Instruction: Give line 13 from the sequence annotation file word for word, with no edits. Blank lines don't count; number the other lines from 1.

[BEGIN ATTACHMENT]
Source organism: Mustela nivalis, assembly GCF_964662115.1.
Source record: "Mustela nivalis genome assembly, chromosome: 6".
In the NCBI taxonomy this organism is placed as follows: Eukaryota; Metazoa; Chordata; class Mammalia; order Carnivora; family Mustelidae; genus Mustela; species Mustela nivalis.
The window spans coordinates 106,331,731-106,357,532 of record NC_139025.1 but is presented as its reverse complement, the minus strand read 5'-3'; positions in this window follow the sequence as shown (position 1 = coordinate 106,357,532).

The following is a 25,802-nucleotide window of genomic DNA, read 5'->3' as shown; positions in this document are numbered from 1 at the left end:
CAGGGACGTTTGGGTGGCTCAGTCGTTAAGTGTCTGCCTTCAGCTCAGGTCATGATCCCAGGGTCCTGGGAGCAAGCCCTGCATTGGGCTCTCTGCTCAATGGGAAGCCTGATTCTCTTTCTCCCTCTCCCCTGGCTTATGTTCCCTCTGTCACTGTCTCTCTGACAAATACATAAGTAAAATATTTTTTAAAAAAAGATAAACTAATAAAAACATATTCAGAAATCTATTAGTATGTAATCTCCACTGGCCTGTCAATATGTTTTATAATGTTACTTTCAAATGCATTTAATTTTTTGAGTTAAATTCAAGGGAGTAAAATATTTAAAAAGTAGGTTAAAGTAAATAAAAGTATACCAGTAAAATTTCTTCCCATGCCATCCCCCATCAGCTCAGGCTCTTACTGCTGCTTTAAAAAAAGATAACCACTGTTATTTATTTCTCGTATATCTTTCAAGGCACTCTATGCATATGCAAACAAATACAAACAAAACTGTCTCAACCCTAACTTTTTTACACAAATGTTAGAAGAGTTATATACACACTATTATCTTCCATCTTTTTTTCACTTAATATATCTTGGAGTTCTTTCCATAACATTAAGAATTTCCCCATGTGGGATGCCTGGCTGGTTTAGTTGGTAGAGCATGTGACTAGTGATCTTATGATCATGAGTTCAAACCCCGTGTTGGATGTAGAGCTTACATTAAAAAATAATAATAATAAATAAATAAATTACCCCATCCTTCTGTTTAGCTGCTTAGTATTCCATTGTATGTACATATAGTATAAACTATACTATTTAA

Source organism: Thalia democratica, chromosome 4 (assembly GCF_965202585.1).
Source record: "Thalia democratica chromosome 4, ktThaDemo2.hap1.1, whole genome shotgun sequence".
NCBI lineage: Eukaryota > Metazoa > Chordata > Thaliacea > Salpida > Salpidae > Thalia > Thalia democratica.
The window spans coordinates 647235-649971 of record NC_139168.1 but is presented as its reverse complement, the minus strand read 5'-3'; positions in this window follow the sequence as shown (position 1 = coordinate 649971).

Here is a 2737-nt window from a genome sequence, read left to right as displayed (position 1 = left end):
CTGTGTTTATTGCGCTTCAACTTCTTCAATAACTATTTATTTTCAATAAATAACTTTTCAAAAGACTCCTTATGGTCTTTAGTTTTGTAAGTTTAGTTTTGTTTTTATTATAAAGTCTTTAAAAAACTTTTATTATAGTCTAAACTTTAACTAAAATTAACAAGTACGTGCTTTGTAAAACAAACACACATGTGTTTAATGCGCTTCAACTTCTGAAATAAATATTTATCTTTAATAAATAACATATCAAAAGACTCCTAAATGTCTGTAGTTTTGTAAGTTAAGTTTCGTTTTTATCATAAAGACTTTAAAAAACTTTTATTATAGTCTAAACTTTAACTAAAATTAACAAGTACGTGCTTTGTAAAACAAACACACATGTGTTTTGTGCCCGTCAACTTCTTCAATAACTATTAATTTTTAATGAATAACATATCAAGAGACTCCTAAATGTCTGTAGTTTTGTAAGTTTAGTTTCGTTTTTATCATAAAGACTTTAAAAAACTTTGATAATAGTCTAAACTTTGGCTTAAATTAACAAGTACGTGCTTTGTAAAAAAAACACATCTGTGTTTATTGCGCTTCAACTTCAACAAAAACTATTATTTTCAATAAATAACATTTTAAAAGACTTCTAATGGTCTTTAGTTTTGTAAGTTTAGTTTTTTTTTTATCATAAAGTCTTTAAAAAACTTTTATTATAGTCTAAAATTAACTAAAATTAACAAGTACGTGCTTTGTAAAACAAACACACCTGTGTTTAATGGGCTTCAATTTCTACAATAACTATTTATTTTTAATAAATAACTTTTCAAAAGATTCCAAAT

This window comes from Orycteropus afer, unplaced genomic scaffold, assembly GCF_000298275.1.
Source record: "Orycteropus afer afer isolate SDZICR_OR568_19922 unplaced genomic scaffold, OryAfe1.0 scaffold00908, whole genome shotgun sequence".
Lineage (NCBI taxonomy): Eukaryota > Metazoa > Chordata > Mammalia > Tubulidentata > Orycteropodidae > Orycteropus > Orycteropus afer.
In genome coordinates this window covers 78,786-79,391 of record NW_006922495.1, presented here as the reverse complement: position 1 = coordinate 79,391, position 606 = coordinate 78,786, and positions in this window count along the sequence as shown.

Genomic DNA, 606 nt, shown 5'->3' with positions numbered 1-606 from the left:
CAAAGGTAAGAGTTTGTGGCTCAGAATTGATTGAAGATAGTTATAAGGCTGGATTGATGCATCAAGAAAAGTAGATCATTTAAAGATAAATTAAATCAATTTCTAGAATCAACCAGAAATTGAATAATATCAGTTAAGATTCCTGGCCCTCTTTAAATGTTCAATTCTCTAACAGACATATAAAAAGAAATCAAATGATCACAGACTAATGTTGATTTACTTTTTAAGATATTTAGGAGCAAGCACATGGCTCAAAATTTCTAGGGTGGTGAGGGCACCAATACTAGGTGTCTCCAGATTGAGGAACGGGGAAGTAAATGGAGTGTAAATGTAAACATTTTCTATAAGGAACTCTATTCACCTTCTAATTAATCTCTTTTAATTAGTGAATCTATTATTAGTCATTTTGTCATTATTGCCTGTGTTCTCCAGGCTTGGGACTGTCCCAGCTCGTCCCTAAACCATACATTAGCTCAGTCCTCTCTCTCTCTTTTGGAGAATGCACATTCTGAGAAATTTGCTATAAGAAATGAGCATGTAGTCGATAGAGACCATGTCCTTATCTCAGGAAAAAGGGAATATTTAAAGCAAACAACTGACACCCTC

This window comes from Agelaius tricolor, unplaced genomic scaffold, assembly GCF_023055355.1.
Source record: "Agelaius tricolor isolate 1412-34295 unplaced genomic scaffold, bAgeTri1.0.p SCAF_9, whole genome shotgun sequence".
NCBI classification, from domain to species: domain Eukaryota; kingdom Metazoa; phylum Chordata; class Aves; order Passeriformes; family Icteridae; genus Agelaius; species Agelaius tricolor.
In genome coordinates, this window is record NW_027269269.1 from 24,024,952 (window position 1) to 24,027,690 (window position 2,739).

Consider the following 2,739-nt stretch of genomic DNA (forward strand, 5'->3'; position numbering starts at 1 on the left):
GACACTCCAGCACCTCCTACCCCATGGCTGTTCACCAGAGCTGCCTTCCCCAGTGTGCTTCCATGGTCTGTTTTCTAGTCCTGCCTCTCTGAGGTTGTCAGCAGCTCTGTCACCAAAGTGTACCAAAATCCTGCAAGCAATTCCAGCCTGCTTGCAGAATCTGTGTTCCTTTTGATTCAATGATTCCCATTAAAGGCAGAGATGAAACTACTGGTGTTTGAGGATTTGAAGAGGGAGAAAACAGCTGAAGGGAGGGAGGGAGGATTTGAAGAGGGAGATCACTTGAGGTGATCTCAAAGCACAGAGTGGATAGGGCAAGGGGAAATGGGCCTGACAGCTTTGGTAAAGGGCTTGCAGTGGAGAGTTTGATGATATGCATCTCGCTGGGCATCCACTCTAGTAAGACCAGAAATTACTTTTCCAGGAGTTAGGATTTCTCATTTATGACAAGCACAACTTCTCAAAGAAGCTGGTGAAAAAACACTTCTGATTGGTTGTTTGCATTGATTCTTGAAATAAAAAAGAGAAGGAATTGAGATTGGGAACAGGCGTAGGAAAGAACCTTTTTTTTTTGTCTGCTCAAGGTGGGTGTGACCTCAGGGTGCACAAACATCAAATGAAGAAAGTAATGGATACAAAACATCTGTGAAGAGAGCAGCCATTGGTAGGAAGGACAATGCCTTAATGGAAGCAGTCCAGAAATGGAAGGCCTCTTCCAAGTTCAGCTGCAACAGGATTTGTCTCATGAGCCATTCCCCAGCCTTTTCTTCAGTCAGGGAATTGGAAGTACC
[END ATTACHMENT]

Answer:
This window comes from Orycteropus afer, unplaced genomic scaffold, assembly GCF_000298275.1.